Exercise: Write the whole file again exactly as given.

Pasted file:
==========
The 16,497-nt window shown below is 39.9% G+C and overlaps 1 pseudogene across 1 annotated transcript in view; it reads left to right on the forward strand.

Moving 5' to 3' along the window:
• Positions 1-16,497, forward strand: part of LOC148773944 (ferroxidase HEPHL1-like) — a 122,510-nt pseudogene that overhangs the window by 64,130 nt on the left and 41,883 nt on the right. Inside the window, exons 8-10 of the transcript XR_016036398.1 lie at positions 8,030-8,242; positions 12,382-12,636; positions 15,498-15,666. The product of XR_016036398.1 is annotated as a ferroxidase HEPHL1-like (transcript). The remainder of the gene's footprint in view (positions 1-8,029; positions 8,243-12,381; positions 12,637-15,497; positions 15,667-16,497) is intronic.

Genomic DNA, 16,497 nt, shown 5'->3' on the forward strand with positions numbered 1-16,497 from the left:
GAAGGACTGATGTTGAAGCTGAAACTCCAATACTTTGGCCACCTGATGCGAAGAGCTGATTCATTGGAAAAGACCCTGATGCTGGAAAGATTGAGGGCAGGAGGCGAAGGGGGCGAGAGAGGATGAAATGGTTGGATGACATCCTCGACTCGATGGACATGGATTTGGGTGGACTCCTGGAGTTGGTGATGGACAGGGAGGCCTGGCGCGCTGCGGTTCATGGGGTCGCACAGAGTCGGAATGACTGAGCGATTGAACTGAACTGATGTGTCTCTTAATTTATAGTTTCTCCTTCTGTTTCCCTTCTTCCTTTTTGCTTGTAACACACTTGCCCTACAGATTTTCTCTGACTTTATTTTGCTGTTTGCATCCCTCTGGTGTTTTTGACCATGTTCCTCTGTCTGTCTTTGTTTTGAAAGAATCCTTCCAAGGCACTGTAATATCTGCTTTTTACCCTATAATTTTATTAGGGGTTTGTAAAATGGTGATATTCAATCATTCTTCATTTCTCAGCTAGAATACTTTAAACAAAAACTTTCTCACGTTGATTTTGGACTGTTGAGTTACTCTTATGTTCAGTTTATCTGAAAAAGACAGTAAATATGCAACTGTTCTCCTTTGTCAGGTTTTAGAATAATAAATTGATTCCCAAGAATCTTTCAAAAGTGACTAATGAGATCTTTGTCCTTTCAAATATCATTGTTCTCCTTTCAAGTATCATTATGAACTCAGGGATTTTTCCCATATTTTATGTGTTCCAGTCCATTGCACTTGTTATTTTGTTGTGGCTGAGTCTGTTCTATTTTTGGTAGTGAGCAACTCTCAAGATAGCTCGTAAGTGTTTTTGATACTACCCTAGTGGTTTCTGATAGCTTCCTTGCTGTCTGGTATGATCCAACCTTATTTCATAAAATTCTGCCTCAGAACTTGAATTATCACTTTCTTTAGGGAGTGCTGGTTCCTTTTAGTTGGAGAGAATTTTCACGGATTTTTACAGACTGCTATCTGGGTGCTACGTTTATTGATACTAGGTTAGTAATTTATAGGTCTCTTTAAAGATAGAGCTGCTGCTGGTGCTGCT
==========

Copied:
The 16,497-nt window shown below is 39.9% G+C and overlaps 1 pseudogene across 1 annotated transcript in view; it reads left to right on the forward strand.

Moving 5' to 3' along the window:
• Positions 1-16,497, forward strand: part of LOC148773944 (ferroxidase HEPHL1-like) — a 122,510-nt pseudogene that overhangs the window by 64,130 nt on the left and 41,883 nt on the right. Inside the window, exons 8-10 of the transcript XR_016036398.1 lie at positions 8,030-8,242; positions 12,382-12,636; positions 15,498-15,666. The product of XR_016036398.1 is annotated as a ferroxidase HEPHL1-like (transcript). The remainder of the gene's footprint in view (positions 1-8,029; positions 8,243-12,381; positions 12,637-15,497; positions 15,667-16,497) is intronic.

Genomic DNA, 16,497 nt, shown 5'->3' on the forward strand with positions numbered 1-16,497 from the left:
GAAGGACTGATGTTGAAGCTGAAACTCCAATACTTTGGCCACCTGATGCGAAGAGCTGATTCATTGGAAAAGACCCTGATGCTGGAAAGATTGAGGGCAGGAGGCGAAGGGGGCGAGAGAGGATGAAATGGTTGGATGACATCCTCGACTCGATGGACATGGATTTGGGTGGACTCCTGGAGTTGGTGATGGACAGGGAGGCCTGGCGCGCTGCGGTTCATGGGGTCGCACAGAGTCGGAATGACTGAGCGATTGAACTGAACTGATGTGTCTCTTAATTTATAGTTTCTCCTTCTGTTTCCCTTCTTCCTTTTTGCTTGTAACACACTTGCCCTACAGATTTTCTCTGACTTTATTTTGCTGTTTGCATCCCTCTGGTGTTTTTGACCATGTTCCTCTGTCTGTCTTTGTTTTGAAAGAATCCTTCCAAGGCACTGTAATATCTGCTTTTTACCCTATAATTTTATTAGGGGTTTGTAAAATGGTGATATTCAATCATTCTTCATTTCTCAGCTAGAATACTTTAAACAAAAACTTTCTCACGTTGATTTTGGACTGTTGAGTTACTCTTATGTTCAGTTTATCTGAAAAAGACAGTAAATATGCAACTGTTCTCCTTTGTCAGGTTTTAGAATAATAAATTGATTCCCAAGAATCTTTCAAAAGTGACTAATGAGATCTTTGTCCTTTCAAATATCATTGTTCTCCTTTCAAGTATCATTATGAACTCAGGGATTTTTCCCATATTTTATGTGTTCCAGTCCATTGCACTTGTTATTTTGTTGTGGCTGAGTCTGTTCTATTTTTGGTAGTGAGCAACTCTCAAGATAGCTCGTAAGTGTTTTTGATACTACCCTAGTGGTTTCTGATAGCTTCCTTGCTGTCTGGTATGATCCAACCTTATTTCATAAAATTCTGCCTCAGAACTTGAATTATCACTTTCTTTAGGGAGTGCTGGTTCCTTTTAGTTGGAGAGAATTTTCACGGATTTTTACAGACTGCTATCTGGGTGCTACGTTTATTGATACTAGGTTAGTAATTTATAGGTCTCTTTAAAGATAGAGCTGCTGCTGGTGCTGCT